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In The Dark: St. Peter’s Goes into Emergency Mode After Sandy Strikes

Many students punched the air when they first saw that red bar appear on the Saint Peter’s homepage, telling them that school had been cancelled for the next two days. Hurricane parties cropped up across campus, and students slept in the next morning, happy to watch the wind and rain from their warm dorm rooms or head home to spend the free days with their families.

But the spirit changed drastically on Monday evening, when the power suddenly cut out. Screams could be heard across West and East Campus as students lost lights, heating, hot water, and the ability to cook.

“As soon as the lights went out, we went to sleep and the next day we went to go get candles, tea lights, and bundled up with blankets, a lot of clothes,” said Christopher Ware, a junior and resident of Veteran’s Memorial Court.

Deans Carla Tharp and Anthony Skevakis, working in the office of Student Life, immediately began planning for the emergency. Their priorities, said Skevakis, were “food preservation and giving accurate info to students.” They called in Residence Life staffers Omar Mahmoud, Khalif Jackson, and Roneisha McCathern to first remove perishable items from the convenience store in the Pavonia Room and then organize the Resident Assistants.

“The RAs became Res Life and Sodexho,” Mahmoud said, adding that they were basically “on call for eight days straight.”

Glenwood Avenue in the dark shot from Murray Hall. Photo Credit – Dylan Smith.

John Mas, a senior and RA in Saint Peter’s Hall, laid out the schedule he and his coworkers worked through in the blackout. “We woke up, served breakfast at 11, distributed food again at 4, locked down campus at 7, which meant that the front doors had to be locked on East and West Campus. We stayed with up-the-hill residents from 7pm to 8am.”

Lyanna Rodriguez, a junior and RA in Whelan, added, “We stayed awake till 2 a.m.”

Residents up the hill, despite the lack of power, played ping-pong in Millenium’s basement, participated in indoor trick-or-treating, and were comforted by the distribution of hot cocoa and cider delivered from Sodexho services at Fordham University and Ramapo College.

However, spirits were not as high down the hill.

“I don’t think our RA was here, she never knocked on our door,” said Jerah Degrandez, a sophomore and resident of Vets. She also noted that due to a lack of hot water, she had to walk up the hill to take a shower.

“We started to worry after the fifth day, when the temperature dipped into the forties,” Ware added. “Some emails said they were giving out blankets. Pfft. There were no blankets.”

Hannah Charles, a junior and resident of Durant Hall, agrees. “Down the hill was a war zone,” she said, adding that she heard fire extinguisher fights in addition to residents screaming.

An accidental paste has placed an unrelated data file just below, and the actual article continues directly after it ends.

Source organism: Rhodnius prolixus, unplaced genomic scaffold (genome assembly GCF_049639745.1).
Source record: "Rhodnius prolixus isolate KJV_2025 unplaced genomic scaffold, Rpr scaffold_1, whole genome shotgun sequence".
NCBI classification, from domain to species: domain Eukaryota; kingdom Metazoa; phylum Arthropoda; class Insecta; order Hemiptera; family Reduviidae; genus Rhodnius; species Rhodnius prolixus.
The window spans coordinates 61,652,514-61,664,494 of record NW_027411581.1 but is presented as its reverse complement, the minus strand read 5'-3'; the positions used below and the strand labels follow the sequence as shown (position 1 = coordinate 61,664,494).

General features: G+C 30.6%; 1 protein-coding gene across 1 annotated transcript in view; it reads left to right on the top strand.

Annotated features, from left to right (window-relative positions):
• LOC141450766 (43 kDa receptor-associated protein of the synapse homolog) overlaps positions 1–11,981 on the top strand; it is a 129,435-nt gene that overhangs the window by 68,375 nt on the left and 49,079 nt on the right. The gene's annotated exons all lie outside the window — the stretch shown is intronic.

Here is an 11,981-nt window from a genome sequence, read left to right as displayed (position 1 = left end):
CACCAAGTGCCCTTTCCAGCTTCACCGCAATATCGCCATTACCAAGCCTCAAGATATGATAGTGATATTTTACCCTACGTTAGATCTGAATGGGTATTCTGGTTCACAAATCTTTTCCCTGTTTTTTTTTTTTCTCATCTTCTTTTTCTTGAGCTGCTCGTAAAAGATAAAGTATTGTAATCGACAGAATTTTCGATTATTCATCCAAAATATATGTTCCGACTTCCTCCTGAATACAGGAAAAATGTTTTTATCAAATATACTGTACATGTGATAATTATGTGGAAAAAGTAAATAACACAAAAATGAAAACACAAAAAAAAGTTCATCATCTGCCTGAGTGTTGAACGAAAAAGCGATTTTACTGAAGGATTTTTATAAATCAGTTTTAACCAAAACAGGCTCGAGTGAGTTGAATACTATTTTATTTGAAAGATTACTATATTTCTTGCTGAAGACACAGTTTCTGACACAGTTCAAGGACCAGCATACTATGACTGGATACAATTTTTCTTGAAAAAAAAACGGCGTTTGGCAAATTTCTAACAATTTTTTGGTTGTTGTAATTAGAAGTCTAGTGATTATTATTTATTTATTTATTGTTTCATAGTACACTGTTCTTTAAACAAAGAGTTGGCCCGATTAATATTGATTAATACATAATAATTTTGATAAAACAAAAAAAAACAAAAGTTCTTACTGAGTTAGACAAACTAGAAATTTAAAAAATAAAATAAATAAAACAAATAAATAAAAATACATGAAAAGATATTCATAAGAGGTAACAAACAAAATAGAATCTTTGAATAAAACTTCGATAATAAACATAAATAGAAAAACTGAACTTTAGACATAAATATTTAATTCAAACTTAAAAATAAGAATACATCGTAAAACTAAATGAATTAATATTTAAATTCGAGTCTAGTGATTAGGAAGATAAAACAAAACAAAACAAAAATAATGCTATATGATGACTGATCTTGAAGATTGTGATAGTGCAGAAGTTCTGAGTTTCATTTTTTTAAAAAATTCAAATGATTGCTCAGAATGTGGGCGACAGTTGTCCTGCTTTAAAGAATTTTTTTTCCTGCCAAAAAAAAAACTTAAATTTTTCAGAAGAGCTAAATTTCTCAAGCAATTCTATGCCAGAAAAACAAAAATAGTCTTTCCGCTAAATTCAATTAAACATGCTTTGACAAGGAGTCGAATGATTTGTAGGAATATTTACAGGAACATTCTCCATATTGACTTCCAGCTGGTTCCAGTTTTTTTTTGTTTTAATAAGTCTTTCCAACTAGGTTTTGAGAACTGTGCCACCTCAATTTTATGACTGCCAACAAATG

The students’ narratives conflict with that told by Art Youmans, director of Campus Safety. “The students were phenomenal,” he said. “They took it seriously, they took advice. They lived by policy and lived by city’s rules. They really managed this mess.”

Skevakis agrees. “It was a good community effort. We got to really see the soul of people.”

However, some students feel that the efforts were simply not great enough to help. “The food . . . was there which I’m grateful for, but you know, it still wasn’t enough. You know?” said Ware. “I know they tried.”

Distributing information proved as much a challenge as distributing food. “We had no email, no cell phones,” said Mahmoud, “only pen, paper, and word of mouth.” Hand-written posters telling of mealtimes and the curfew they had to enforce appeared on campus two days after the storm.

“The curfew was helpful security wise,” said Ware, “But we couldn’t go anywhere. We wanted to see what else was open.”

At the same time the curfew went into effect, Student Life and Campus safety began urging students to go home if it was safe and possible.

“When I went home,” said Degrandez, “I almost cried, because my mom’s stove — like, she was just cooking.”

Ware was one of few students who did not take the administration’s advice to go home during the emergency. “I personally didn’t go back home because I wanted to stay with my best friend,” he said. “He had connections with some people of Campus Ministry and Dr. [Alex] Mirescu, the poli sci professor. He opened his home for us to take hot showers, have a hot meal, charge our phones, laptops, and just chill and watch a movie. He restored our morale, really.”

What seems to have carried the students through was not only efforts of the administration, by those individuals Skevakis calls “superstars” of the emergency. Besides professors opening their homes, Campus Ministry hosting daily mass for community, and the cleaning staff who came to work through the blackout, the women’s volleyball team and the men’s basketball team also deserve credit for helping put beds in Saint Peter’s Hall for stranded commuter students and faculty.

In the wake of the hurricane, the office of Student Life and Development has assembled a support system in Roy Irving Theater, with services available from the Center for Personal Development, Health Services, Campus Ministry, and Residence Life.

One thing that remains undisputed is a point made by Mahmoud:“If we had electricity, it would have been amazing.”

 

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